OTTAWA — After almost two years of work, auditor general Michael Ferguson’s long-awaited audit of Senate spending is about to be released to the public.
Many of the details have already been leaked: the names of the 30 senators whose spending was flagged, including nine whose files have been sent to the RCMP; the amounts each of them owe and the amount they paid back; and Ferguson’s observations about attitudes in the Senate towards taxpayer dollars.
All that’s missing are the details. But anyone looking for them today —Where did senators travel? How many extra nights did they stay in one spot? What days did they claim per diems? — may be disappointed.
The report, which weighs in at nearly 120 pages, is a series of summaries on the audit of each of the 30 senators in question — flagged either because there wasn’t enough evidence to prove they followed the rules, or conflicting evidence prevented auditors from reaching a conclusion.
Ferguson’s two-year review of 80,000 transactions totalling about $180 million found almost $977,000 in problematic spending. He cites a lack of “oversight, accountability, and transparency,” saying senators didn’t always ensure that their expenses “were justifiable, reasonable, and appropriate.”
“The weaknesses and problems uncovered in the course of this comprehensive audit of senators’ expenses call for a transformational change in the way expenses are claimed, managed, controlled, and reviewed,” Ferguson writes in the report, a copy of which was viewed by The Canadian Press.
“Simply changing or adding to existing rules will not be enough. Improvements in oversight, accountability, transparency, and senators’ consideration for the cost to taxpayers are needed to resolve the issues that we have identified.”
The audit recommends an independent oversight body of experts be established to decide whether an expense claim falls inside or outside Senate rules.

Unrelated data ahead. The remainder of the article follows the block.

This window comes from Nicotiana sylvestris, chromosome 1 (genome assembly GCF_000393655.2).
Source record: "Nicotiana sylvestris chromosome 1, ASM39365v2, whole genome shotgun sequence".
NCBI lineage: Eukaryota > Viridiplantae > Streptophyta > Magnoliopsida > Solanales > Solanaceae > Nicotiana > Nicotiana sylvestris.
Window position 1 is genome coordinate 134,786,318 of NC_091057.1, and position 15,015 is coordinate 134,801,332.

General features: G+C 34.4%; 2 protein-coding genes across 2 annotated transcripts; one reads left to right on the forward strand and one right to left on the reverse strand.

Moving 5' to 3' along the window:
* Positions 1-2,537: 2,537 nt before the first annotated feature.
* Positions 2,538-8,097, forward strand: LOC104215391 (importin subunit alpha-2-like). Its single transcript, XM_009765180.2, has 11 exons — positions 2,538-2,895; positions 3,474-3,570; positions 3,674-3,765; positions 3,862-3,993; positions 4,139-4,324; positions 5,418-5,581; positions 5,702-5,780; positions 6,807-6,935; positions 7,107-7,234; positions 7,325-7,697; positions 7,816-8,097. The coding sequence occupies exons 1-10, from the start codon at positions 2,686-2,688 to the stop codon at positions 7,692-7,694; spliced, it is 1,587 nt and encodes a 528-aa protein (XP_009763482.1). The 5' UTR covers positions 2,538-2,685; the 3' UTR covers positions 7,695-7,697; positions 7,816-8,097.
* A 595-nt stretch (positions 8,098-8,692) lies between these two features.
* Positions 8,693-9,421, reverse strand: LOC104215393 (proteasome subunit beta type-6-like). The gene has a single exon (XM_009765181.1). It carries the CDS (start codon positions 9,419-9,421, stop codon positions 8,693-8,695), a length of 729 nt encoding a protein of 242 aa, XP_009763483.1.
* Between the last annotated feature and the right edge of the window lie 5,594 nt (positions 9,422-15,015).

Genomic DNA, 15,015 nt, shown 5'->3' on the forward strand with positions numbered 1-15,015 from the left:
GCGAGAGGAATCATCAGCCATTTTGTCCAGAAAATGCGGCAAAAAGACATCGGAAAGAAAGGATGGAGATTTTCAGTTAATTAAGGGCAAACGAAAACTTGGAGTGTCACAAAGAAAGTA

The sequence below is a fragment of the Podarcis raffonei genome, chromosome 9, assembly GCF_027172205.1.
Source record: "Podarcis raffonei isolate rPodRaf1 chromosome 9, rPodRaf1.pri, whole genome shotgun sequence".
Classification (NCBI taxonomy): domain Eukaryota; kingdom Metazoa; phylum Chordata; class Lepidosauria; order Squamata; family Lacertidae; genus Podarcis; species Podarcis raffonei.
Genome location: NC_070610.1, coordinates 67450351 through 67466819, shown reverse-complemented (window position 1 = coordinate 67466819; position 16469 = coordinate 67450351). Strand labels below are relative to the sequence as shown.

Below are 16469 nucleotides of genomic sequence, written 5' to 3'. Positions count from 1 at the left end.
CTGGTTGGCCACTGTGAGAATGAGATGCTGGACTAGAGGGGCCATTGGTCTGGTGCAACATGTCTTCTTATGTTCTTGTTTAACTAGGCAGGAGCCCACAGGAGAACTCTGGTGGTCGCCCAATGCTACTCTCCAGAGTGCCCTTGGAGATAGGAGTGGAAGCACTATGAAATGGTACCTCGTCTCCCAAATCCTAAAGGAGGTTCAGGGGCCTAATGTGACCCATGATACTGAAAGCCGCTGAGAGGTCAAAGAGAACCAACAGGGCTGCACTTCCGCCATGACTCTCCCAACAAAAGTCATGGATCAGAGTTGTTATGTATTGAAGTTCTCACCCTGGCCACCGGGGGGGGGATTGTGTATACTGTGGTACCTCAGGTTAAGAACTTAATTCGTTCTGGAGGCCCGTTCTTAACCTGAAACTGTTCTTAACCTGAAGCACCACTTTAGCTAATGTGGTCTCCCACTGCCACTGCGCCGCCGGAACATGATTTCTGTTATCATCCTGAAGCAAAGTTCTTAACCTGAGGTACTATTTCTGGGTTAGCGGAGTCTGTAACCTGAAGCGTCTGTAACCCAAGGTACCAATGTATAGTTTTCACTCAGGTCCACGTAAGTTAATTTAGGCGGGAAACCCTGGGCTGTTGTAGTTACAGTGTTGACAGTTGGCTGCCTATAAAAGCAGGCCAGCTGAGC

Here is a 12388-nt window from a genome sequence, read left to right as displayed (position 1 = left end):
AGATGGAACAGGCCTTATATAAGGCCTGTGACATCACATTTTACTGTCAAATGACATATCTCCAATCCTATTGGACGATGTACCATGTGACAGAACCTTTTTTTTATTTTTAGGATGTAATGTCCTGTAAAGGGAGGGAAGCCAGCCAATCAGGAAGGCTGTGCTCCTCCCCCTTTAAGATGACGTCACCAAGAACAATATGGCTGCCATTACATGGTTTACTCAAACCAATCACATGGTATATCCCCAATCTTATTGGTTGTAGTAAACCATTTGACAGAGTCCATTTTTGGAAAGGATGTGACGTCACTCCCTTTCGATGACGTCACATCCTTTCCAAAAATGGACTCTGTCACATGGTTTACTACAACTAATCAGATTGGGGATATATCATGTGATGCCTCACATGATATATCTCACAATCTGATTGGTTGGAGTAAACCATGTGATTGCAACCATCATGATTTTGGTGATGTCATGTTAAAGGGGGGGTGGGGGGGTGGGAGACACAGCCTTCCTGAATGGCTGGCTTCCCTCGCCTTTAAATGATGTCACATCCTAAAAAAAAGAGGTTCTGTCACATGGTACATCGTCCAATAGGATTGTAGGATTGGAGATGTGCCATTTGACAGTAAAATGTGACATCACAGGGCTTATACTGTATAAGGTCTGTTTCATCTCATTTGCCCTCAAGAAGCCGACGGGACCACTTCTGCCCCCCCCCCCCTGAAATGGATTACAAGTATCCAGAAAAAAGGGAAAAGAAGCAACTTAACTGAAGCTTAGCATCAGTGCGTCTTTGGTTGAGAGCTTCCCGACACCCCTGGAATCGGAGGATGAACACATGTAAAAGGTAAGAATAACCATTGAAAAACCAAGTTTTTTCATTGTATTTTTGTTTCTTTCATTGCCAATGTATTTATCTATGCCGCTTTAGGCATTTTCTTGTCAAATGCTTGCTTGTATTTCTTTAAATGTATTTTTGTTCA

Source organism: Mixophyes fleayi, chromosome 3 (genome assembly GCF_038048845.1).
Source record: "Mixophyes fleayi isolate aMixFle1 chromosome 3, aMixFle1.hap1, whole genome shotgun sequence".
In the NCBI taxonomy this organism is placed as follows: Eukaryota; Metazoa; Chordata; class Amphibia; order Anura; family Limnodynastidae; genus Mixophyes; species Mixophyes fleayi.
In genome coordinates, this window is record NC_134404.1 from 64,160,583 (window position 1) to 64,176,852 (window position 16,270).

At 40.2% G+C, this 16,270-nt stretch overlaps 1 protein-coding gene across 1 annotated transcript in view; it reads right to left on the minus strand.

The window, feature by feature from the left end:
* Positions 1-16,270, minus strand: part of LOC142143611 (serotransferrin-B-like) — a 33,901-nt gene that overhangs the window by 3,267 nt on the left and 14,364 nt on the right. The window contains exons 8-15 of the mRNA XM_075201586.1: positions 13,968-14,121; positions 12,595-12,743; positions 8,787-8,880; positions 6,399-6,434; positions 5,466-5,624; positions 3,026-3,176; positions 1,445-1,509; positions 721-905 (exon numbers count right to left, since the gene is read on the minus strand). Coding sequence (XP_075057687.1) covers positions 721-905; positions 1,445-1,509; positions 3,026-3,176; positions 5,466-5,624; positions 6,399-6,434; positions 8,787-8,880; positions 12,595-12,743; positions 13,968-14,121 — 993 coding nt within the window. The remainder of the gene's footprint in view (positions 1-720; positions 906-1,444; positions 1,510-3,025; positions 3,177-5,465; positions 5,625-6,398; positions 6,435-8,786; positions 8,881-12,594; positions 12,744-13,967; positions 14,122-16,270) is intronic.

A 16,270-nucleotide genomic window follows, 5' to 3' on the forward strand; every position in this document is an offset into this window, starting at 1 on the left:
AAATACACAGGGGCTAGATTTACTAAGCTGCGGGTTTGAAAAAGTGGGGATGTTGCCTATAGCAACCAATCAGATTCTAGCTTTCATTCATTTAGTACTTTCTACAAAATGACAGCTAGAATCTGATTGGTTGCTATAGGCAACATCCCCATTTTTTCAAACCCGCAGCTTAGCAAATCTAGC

It also calls for regular, outside audits of spending to promote “diligence and discipline” from senators, staff and the administration responsible for spending public dollars.
Such a system would have prevented the sort of snowballing problems that engulfed disgraced senators Pamela Wallin, Mike Duffy, Mac Harb and Patrick Brazeau, the report says.
On Monday, a trio of top senators — Speaker Leo Housakos, his deputy Nicole Eaton, and Senate Liberal leader James Cowan — said they would pay back the money, even though they felt they had done nothing wrong.
Combined, their bill was about $20,000, with Cowan accounting for half of that. Senate government leader Claude Carignan has also already repaid about $3,000 in dubious travel claims for one of his staff.
The trio faced tough questions from their colleagues last week over why, despite being named in Ferguson’s report, they were involved in setting up an arbitration process that gives senators a chance to potentially quash Ferguson’s findings.
Housakos, Cowan and Carignan were accused of having a conflict of interest for setting up a process that could end up helping them.
Housakos said he repaid about $7,500 in all for travel by a staffer and contracts handed out through his office before he became Speaker because he didn’t want to impugn the “integrity of the process or the manner in which it was implemented.”
Cowan, too, denied any conflict of interest, saying he continues to “respectfully disagree” with Ferguson’s claim that three trips to Toronto in 2011 were for personal events, rather than parliamentary business.
“I have taken this action solely to remove any lingering perceptions about the integrity of the arbitration process.”
Eaton said Ferguson disallowed $3,489 worth of expense claims for four trips she made to Toronto to attend meetings of not-for-profit boards on which she sits. She said she disagrees with Ferguson’s conclusion that the trips were aimed at advancing her “personal interests.”
Senate spending rules, she said, allow senators to charge taxpayers for trips that have a “public interest.” Ferguson’s definition of “parliamentary function” will hamper senators from engaging in community service in future, she added.
A fourth high-profile senator went public Monday about being named in Ferguson’s report, saying the auditor general doesn’t have a “true appreciation” for the toll of regular, cross-country travel.
“Not only do Senate rules clearly allow for stopovers and overnight stays in the (national capital region) following the conclusion of Senate business, both are an intrinsic and unavoidable component of long-distance travel,” wrote David Tkachuk, who chaired the committee that oversaw Mike Duffy’s audit.
“It concerns me that if we were to accept the auditor general’s opinion of my travel, we would be setting an unachievable expectation of senators.”